[JURIST] The UN Security Council [official website] Tuesday approved a proposal for an international tribunal to try suspects in the February 2005 assassination of former Lebanese prime minister Rafik Hariri [JURIST news archive]. In a letter from the 15-person body to UN Secretary-General Kofi Annan, the Security Council accepted the terms of the tribunal [UN report] as agreed upon by Annan and the Lebanese government. The proposal now must be formally approved by the Lebanese parliament and ratified by Lebanon's president. The tribunal will proceed once enough funds are secured to cover its formation and one year of operation, with pledges to cover two further years of operation; 51 percent of the expenses will be covered by contributions from UN member states and the remainder will be paid by the Lebanese government. AFP has more.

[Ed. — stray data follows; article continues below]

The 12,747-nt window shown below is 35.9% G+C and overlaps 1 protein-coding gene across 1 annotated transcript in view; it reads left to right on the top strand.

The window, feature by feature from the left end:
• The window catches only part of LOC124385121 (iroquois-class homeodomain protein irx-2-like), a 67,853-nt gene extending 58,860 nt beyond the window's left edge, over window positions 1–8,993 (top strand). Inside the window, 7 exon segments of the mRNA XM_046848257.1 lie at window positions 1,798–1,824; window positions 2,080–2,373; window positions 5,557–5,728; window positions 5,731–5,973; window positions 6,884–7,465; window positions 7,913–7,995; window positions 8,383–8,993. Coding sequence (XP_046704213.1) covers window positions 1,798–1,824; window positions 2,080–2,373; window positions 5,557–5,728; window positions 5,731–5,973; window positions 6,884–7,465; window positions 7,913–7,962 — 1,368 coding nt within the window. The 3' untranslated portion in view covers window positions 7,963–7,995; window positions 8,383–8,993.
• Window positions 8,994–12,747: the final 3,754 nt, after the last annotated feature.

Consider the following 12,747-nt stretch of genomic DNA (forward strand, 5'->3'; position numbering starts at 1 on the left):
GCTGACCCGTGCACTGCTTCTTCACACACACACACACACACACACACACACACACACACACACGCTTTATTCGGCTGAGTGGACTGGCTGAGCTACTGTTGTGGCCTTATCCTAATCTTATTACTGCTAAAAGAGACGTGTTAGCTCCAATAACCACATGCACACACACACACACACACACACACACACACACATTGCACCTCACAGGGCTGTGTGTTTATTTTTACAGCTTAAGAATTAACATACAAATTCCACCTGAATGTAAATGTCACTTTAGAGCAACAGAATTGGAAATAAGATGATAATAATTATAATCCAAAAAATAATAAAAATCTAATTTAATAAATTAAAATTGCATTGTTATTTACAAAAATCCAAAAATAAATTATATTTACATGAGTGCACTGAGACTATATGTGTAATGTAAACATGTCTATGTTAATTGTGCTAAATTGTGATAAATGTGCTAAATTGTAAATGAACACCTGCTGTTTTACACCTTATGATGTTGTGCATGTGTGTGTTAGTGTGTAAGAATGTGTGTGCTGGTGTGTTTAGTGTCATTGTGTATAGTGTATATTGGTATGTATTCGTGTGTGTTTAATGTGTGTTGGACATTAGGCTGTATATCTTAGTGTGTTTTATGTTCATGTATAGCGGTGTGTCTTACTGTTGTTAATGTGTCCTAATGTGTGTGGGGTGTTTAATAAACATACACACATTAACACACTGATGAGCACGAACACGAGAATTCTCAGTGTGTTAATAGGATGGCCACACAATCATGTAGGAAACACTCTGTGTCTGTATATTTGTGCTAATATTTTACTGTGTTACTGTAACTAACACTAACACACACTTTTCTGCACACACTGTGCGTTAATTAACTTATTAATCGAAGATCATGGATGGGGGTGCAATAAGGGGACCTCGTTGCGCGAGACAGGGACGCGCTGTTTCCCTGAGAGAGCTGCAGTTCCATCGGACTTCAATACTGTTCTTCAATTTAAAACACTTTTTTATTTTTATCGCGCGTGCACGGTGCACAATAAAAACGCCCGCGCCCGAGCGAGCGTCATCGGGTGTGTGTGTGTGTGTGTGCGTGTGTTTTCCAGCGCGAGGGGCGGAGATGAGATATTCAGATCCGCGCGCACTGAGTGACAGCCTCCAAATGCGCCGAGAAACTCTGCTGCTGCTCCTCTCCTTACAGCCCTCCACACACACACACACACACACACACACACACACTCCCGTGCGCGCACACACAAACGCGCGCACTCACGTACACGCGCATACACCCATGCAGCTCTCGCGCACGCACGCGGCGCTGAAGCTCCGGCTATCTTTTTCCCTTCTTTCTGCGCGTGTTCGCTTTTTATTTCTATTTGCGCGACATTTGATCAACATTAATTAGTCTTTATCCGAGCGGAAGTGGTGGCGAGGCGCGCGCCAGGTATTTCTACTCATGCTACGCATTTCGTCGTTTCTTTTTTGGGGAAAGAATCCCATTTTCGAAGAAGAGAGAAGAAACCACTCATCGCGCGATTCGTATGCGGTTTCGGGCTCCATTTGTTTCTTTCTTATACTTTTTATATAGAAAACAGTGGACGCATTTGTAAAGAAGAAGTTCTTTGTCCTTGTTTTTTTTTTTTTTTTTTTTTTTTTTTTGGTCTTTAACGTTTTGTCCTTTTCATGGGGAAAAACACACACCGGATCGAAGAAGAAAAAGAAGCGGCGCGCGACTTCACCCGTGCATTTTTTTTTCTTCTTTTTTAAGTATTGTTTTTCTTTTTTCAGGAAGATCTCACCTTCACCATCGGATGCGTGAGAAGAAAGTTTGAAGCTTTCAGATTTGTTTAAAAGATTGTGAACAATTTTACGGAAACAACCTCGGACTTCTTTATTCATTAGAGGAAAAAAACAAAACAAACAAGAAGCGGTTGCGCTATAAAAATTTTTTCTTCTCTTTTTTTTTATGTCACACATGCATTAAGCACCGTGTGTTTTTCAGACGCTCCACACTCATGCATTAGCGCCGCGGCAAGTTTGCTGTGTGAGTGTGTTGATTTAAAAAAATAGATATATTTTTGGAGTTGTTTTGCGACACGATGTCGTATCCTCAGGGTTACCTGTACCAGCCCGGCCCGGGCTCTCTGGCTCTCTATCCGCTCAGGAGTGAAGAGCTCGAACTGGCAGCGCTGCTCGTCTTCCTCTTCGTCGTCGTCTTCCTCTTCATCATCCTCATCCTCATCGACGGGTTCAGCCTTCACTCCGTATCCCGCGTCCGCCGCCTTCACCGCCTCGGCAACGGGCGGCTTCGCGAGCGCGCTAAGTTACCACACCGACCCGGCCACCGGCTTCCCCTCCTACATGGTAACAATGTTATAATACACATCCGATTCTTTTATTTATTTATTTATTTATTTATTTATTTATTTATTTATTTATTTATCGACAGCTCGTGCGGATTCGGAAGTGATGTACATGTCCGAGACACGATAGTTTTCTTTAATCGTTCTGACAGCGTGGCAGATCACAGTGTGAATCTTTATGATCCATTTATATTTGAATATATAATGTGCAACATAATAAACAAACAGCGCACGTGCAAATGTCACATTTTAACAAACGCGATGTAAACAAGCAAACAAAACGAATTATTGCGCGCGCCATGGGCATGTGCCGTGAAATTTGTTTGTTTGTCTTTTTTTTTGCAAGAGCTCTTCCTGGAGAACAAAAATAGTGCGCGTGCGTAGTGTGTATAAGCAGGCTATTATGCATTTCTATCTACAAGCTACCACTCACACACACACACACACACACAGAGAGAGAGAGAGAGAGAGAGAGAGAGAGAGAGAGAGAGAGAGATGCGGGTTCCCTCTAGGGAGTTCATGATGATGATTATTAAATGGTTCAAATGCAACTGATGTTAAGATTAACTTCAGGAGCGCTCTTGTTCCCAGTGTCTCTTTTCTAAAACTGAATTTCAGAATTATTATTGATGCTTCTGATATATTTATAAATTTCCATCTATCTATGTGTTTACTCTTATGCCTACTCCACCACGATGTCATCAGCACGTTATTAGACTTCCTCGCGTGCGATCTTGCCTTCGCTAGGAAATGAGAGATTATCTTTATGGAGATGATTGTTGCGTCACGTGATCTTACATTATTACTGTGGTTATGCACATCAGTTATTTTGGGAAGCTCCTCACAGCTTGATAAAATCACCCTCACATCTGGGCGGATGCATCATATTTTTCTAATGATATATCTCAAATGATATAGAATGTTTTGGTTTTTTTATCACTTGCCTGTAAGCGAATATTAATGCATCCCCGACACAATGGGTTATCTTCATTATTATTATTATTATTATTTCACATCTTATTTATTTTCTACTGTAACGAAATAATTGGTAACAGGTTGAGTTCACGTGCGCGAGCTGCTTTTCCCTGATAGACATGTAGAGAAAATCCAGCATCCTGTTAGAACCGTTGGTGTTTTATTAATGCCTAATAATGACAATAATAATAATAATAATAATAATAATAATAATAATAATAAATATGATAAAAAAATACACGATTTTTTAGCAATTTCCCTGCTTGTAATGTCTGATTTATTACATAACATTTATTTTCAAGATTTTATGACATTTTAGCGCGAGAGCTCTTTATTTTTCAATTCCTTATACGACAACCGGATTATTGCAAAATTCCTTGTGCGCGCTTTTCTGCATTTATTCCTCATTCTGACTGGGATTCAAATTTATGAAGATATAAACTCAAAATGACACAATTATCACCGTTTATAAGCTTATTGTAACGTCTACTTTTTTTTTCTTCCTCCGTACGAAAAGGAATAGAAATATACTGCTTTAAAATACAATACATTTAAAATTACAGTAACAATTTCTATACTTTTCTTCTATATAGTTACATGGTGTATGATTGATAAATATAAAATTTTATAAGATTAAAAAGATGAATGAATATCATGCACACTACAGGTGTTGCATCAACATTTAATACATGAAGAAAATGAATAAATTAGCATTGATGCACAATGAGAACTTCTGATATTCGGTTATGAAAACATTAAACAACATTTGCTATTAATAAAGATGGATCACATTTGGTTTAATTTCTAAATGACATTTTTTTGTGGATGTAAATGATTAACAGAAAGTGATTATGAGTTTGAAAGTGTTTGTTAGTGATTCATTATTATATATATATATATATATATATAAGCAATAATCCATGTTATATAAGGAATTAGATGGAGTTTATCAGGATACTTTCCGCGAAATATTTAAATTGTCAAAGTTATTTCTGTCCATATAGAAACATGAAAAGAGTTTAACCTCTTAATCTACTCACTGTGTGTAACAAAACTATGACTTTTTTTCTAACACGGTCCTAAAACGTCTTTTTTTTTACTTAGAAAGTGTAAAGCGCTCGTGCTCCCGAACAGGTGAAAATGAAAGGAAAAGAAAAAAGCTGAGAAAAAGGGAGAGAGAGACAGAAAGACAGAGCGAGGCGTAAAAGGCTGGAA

The approval of the tribunal came in the immediate aftermath of Tuesday's assassination [BBC report] of anti-Syrian Lebanese Industry Minister Pierre Gemayel, which prompted US UN Ambassador John Bolton and others to urge quick agreement on the tribunal [JURIST report]. Annan submitted his proposal [JURIST report] for the Hariri tribunal to the UN Security Council [official website] last week despite Lebanese President Emile Lahoud's rejection of his cabinet's approval [JURIST reports] of the draft. Previous reports by the UN's Hariri investigatory commission [UN materials] implicated Syrian officials [JURIST report] in the assassination. Hariri and 22 others were killed in a massive explosion on the Beirut waterfront. The UN's authority to help Lebanon establish the tribunal stems from UN Security Council Resolution 1644 [text].